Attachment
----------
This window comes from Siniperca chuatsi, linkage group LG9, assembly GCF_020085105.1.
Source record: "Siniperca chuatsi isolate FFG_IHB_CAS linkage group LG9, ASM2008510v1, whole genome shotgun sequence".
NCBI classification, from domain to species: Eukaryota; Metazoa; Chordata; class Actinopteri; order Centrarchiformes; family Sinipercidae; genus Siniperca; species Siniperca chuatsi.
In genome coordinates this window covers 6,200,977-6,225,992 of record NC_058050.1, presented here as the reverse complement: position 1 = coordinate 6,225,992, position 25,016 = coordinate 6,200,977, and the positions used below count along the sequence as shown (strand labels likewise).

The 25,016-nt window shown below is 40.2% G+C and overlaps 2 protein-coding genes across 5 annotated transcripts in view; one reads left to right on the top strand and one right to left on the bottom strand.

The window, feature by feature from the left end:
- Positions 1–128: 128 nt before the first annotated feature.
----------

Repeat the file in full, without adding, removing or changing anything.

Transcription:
This window comes from Siniperca chuatsi, linkage group LG9, assembly GCF_020085105.1.
Source record: "Siniperca chuatsi isolate FFG_IHB_CAS linkage group LG9, ASM2008510v1, whole genome shotgun sequence".
NCBI classification, from domain to species: Eukaryota; Metazoa; Chordata; class Actinopteri; order Centrarchiformes; family Sinipercidae; genus Siniperca; species Siniperca chuatsi.
In genome coordinates this window covers 6,200,977-6,225,992 of record NC_058050.1, presented here as the reverse complement: position 1 = coordinate 6,225,992, position 25,016 = coordinate 6,200,977, and the positions used below count along the sequence as shown (strand labels likewise).

The 25,016-nt window shown below is 40.2% G+C and overlaps 2 protein-coding genes across 5 annotated transcripts in view; one reads left to right on the top strand and one right to left on the bottom strand.

The window, feature by feature from the left end:
- Positions 1–128: 128 nt before the first annotated feature.